A report from The Tower replicates a tweet, including a photo, from the Twitter account of the English-speaking wing of the Hamas terrorist organization. Published Thursday, it shows children, presumably photographed somewhere inside darkest Hamas-controlled Gaza, role-playing a funeral. The proud message: children in the society we are creating here love death; they even incorporate funerals of children into their play.
Powerful forces at work inside Palestinian Arab society, largely ignored by observers in the West, have created a culture that grotesquely encourages children to embrace death as a way of advancing the political intrigues of their parents’ and grandparents’ generation. In throwing this in the faces of observers, they appear to be offering an argument that demonstrates their determination and commitment. We wrote about this topic last week.
It’s certainly a mistake to think that it’s only the Islamist ultra-extremists of Hamas that are busy promoting self-destruction among the children of Palestinian Arab society. There is abundant evidence on-line testifying to how the ‘moderate’ Palestinian Authority regime of Mahmoud Abbas has done the same for years. (See for instance, out post here). It’s further proof of how Abbas and his circle of despots are fully engaged in creating the conditions by which a young generation will grow to become, in their words, fertilizer and dirt. That, incredibly, is the vision they and Hamas have marketed with distinction to their people. Child abuse more shocking and large-scale than this is hard to imagine.
The unabashed adoption of death-cult values is one of the factors behind the appalling statistics buried inside this past week’s monumental Pew Research Center global survey of Muslims. Based on 38,000 face-to-face interviews in 80-plus languages with Muslims across Europe, Asia, the Middle East and Africa, it provides some startling insights.
Globally, most Moslims reject suicide bombing and other attacks against civilians. But the country-by-country numbers reveal sizable minority views. Around 10% of U.S. Muslims now believe suicide bombing or violence against civilians in the name of Islam are “often justified”; a further 7% say it is “sometimes justified to defend Islam” [source]. Fifteen percent of Jordanians and of Turks see such attacks against civilians as a legitimate means of “defending Islam against its enemies.” This violent minority accounts for 26% of people in Bangladesh and 29% in Egypt.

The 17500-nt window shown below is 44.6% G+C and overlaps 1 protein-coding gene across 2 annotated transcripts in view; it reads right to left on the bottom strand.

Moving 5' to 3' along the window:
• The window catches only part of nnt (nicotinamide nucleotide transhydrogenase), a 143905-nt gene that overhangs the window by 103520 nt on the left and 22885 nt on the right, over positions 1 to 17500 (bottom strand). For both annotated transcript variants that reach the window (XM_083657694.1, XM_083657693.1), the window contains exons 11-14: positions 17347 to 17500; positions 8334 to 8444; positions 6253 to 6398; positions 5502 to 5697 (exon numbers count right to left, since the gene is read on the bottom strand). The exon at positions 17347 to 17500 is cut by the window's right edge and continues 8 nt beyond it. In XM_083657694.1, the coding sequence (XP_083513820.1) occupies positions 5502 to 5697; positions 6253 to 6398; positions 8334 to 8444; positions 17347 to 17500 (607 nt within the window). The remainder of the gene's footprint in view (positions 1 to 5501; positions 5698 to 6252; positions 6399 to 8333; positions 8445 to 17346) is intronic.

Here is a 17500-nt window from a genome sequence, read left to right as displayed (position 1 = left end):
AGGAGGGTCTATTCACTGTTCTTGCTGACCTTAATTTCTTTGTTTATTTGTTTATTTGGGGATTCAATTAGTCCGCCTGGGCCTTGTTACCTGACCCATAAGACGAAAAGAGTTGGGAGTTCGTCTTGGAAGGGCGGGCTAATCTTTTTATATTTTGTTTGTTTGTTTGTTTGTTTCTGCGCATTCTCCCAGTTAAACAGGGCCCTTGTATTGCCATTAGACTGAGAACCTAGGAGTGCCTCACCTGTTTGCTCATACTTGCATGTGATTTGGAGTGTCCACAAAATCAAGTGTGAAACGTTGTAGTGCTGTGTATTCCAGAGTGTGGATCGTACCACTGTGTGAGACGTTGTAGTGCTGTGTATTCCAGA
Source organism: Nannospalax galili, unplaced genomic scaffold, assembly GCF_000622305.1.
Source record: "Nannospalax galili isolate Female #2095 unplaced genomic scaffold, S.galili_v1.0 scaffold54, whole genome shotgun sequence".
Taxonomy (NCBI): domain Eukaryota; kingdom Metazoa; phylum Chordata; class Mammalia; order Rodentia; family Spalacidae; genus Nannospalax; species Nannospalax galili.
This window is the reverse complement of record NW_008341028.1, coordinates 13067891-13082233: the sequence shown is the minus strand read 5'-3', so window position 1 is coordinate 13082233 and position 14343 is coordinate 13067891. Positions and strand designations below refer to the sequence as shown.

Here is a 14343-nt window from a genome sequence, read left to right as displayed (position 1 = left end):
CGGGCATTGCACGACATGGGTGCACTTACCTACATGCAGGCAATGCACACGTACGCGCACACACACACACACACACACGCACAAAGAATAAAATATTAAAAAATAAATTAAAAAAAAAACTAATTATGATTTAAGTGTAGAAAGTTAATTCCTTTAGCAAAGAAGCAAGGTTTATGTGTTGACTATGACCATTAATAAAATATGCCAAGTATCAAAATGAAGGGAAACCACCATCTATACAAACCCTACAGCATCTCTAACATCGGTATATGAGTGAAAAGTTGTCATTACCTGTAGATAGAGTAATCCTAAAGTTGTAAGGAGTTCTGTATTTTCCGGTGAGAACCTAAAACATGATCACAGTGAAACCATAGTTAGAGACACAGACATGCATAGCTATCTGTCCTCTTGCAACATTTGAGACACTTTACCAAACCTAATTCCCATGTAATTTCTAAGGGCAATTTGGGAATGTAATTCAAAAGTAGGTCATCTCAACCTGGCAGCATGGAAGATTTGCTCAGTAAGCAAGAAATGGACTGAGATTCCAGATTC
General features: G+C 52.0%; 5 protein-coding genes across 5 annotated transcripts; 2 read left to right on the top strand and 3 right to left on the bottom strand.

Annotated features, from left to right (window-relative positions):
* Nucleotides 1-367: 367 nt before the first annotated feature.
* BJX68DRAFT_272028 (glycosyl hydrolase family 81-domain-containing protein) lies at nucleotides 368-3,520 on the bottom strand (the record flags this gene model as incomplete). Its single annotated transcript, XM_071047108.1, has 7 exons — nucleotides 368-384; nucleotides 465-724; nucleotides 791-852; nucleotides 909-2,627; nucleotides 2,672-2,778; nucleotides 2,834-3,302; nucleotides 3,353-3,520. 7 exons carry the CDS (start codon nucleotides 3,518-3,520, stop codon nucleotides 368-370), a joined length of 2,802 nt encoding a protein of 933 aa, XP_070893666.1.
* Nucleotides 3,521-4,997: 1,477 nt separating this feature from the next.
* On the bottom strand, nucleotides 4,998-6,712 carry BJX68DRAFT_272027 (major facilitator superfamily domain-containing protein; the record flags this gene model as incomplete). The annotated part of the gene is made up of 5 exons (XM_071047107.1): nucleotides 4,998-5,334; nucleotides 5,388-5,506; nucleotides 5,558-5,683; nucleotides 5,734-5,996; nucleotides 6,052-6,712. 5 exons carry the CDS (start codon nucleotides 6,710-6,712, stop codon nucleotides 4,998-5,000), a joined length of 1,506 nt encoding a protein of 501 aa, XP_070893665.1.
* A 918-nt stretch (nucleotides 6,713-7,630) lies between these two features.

Top of the list as the most enthusiastic proponents of killing those whom they see as enemies of their religion: Palestinian Arabs, 40% of whom are pro-suicide bombing. Fleshing the picture out a little, eighty nine percent of Palestinian Muslims favor the idea that women must always “obey” their husband, and want the imposition of Sharia law in their society.
It’s hard to argue that the strategy of the P.A. and the Hamas is not working.
Many civilized people looking on with rising horror from the outside, are asking themselves how much longer the world can tolerate the participation of child-abuse-friendly political figures in respectable multilateral discussions.
Visit This Ongoing War.
About the Author: Frimet and Arnold Roth began writing and speaking publicly soon after the murder of their fifteen year-old daughter Malki Z"L in the Jerusalem Sbarro massacre, August 9, 2001 (Chaf Av, 5761). They have both been, and are, frequently interviewed for radio, television and the print media, including CNN, BBC, New York Times, Washington Post, Al-Jazeera, and others. Their blog This Ongoing War deals with the under-appreciated price of living in a society afflicted by terrorism which, they contend, means the entire world. Frimet is a native of Queens, NY while her husband was born and raised in Melbourne, Australia. They brought their family to settle in Jerusalem in 1988. They co-founded the Malki Foundation in 2001 and are deeply involved in its work as volunteers. They can be reached at firstname.lastname@example.org .The author's opinion does not necessarily reflect the opinion of The Jewish Press.
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